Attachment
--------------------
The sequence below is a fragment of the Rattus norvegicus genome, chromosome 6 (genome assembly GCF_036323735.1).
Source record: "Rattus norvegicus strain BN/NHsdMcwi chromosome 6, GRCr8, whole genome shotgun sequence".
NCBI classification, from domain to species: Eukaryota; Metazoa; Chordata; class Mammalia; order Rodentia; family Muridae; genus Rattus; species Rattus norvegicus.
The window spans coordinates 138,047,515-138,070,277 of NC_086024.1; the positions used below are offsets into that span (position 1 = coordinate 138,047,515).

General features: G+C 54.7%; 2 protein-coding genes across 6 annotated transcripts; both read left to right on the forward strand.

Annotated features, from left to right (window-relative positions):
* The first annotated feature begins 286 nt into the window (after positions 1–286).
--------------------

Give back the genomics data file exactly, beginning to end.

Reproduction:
The sequence below is a fragment of the Rattus norvegicus genome, chromosome 6 (genome assembly GCF_036323735.1).
Source record: "Rattus norvegicus strain BN/NHsdMcwi chromosome 6, GRCr8, whole genome shotgun sequence".
NCBI classification, from domain to species: Eukaryota; Metazoa; Chordata; class Mammalia; order Rodentia; family Muridae; genus Rattus; species Rattus norvegicus.
The window spans coordinates 138,047,515-138,070,277 of NC_086024.1; the positions used below are offsets into that span (position 1 = coordinate 138,047,515).

General features: G+C 54.7%; 2 protein-coding genes across 6 annotated transcripts; both read left to right on the forward strand.

Annotated features, from left to right (window-relative positions):
* The first annotated feature begins 286 nt into the window (after positions 1–286).